5) There are *no* controls whatsoever on the tablet surface - no scroll wheels, no input buttons, no macro keys. You'll either have to use an on-screen macro application, or add a separate input device for the job. I'm alternating between testing a tiny bluetooth keyboard, and a contour shuttlepro device as my input management hardware for the unit, but both work very well.
6) The driver software is *very* rudimentary. It maps your pen to the tablet 1:1 and gives you the ability to decide which display is controlled by the tablet - but there's no way to control proportions, display mapping, per-application settings or other features that you might be used to from the seasoned Wacom software. It works just fine, but there are no bells or whistles.
As long as you're prepared for those specific issues and none of them is a dealbreaker, I suspect you'll be very pleasantly surprised. It's 90% of the Cintiq's functionality for 25% of the price.
1) Undoubtedly, the first in this list has to be about the color accuracy. After what seems like hours of having the same picture open on my main monitor and the Yiynova, calibrating the heck out of the thing, the best I've been able to achieve so far is "meh". The best way to get around this from what I've seen is to work with as few lights on in the room as possible. The glass-screen and native gamma of this thing just destroy any sense of depth in a picture if you're in a well-lit room, so turn them lights off! If you need to have a light on, hide it behind the tablet, or another monitor, that way there won't be any direct-light messing with your perception.
2) If you're using this as a second monitor, and thus, now have a dual-monitor setup, use your main-monitor to color-check drawings. Yes, its an extra step that wouldn't necessarily be needed with a Cintiq, but even with doing this every so often as I work, I'm still getting work done faster than on my Intuos.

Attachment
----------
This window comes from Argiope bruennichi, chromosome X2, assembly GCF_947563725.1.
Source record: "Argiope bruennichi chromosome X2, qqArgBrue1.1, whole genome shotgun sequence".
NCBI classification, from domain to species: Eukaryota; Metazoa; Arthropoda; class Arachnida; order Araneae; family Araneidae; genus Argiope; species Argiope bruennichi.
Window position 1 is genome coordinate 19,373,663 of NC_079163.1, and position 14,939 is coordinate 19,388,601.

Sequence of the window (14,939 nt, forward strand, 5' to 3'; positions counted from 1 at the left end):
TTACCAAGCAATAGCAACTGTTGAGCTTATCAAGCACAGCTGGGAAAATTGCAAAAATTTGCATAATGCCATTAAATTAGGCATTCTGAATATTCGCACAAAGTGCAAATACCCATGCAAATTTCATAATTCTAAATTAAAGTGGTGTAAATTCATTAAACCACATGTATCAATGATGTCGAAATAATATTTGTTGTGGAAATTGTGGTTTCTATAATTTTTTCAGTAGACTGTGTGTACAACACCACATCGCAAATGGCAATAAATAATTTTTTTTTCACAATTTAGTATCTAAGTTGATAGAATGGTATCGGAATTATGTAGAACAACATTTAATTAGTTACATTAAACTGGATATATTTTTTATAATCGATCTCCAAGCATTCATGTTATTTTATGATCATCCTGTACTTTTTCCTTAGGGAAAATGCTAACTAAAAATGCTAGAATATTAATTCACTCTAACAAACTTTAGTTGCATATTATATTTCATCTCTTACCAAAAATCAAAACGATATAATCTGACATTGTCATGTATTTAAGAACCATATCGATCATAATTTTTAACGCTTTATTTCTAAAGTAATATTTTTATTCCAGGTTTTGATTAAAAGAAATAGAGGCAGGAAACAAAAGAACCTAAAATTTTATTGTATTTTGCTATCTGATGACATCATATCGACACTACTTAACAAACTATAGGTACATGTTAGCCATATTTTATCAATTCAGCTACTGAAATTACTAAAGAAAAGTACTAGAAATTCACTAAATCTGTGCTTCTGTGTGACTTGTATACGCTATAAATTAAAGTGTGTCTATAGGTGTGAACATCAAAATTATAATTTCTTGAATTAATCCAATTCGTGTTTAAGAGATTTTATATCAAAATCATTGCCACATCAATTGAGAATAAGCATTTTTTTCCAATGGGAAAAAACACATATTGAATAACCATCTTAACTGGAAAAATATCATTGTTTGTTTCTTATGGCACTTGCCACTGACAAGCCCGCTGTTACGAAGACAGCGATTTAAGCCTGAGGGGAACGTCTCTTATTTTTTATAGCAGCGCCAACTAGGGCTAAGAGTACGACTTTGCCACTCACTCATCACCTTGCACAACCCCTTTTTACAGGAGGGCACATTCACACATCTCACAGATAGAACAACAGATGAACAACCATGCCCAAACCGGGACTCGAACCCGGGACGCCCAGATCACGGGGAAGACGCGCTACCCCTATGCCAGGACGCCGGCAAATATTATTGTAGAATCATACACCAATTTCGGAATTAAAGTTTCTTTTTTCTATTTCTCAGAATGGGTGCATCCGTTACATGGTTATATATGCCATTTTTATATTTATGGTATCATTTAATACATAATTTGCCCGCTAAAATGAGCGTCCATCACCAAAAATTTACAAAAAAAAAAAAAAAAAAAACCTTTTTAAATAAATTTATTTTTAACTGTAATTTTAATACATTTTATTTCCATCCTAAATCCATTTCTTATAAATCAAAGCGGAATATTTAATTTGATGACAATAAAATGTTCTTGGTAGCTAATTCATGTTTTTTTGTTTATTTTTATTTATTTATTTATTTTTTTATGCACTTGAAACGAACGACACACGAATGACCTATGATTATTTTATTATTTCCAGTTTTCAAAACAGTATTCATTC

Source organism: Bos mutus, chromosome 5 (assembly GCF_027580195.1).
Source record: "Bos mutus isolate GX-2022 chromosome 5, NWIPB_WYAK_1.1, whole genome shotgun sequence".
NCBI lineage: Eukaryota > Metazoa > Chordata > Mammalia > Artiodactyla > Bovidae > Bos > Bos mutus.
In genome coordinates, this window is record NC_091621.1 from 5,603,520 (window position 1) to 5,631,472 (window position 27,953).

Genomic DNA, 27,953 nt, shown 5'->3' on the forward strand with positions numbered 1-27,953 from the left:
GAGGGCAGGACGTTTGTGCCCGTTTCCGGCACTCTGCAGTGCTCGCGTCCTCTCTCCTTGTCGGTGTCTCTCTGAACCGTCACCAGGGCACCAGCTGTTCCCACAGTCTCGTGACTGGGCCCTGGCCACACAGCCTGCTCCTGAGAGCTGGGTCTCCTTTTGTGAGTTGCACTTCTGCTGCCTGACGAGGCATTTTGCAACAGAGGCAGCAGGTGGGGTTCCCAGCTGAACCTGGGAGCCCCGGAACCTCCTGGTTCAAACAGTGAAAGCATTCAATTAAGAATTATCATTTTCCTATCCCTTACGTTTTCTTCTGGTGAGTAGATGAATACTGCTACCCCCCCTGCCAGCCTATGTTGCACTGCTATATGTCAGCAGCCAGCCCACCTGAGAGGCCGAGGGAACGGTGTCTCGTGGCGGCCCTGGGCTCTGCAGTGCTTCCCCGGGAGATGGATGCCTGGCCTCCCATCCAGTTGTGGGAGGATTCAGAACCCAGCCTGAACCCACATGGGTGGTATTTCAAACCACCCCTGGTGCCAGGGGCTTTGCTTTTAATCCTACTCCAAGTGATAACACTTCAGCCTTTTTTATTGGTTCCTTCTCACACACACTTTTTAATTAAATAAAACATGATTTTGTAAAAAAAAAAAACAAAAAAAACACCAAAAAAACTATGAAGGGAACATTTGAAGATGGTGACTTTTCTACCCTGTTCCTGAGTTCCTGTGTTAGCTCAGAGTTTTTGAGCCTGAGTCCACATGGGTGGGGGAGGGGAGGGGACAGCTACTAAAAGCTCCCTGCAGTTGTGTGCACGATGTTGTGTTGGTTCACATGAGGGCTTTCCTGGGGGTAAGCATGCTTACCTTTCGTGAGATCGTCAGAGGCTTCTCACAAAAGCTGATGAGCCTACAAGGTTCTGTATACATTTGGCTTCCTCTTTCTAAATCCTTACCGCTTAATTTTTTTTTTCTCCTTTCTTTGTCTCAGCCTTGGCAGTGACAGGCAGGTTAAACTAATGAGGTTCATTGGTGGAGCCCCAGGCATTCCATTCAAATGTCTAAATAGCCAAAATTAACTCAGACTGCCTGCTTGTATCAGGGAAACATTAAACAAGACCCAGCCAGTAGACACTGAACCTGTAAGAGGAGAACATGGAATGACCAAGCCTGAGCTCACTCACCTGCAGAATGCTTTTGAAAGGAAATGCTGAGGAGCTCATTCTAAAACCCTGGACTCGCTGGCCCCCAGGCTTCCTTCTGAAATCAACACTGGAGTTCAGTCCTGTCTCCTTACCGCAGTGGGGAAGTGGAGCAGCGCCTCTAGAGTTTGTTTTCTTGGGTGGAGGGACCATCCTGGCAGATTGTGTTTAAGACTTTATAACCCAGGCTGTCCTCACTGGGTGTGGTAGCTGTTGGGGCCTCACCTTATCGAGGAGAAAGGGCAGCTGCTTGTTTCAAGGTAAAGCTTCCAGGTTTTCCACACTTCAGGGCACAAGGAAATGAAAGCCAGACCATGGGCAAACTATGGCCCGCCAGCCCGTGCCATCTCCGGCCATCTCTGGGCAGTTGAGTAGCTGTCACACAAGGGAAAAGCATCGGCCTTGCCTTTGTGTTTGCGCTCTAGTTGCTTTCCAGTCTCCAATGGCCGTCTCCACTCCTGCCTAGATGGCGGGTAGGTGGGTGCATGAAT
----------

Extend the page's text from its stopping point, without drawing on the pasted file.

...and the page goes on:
3) Save a few extra bucks and get some rechargeable AAA batteries, and a charging station for them. They're pretty cheap, and will definitely help save in the long-run.
Those are pretty much the three biggest tips I can give to really get the best experience from this thing. The digitizer also lacks tilt-recognition with the stylus. It isn't a big deal for me, but for some it could be somewhat of a hindrance in work-flow.
Overall, after giving it a couple of weeks, and forming some new habits, I'm quite pleased with how its performing. I've never been a big stickler for needing the surface of a tablet to "feel like real media" when I'm drawing, so the smoothness of the screen isn't an issue, and I've noticed absolutely no degrading of the nib.
I've used a Cintiq before, and yes, they're amazing and I'd certainly like to upgrade to one when I'm able to comfortably afford it...but to throw a metaphor out there: If you're in art-school, you aren't going to be buying the best and most expensive oils/brushes available. You're going to buy faux-fur brushes, and as many $5-$8 tubes of paint as possible.
The tools you use don't do the work, -you- do.
Most recent customer reviews
The monitor is flickering now and has dim streaks everywhere, especially on the...Read more
- Pen sensitivity that is unique to itself. All of the wacom products I've owned have been unable to replicate it, and I honestly prefer the Yiynova's feel.Read more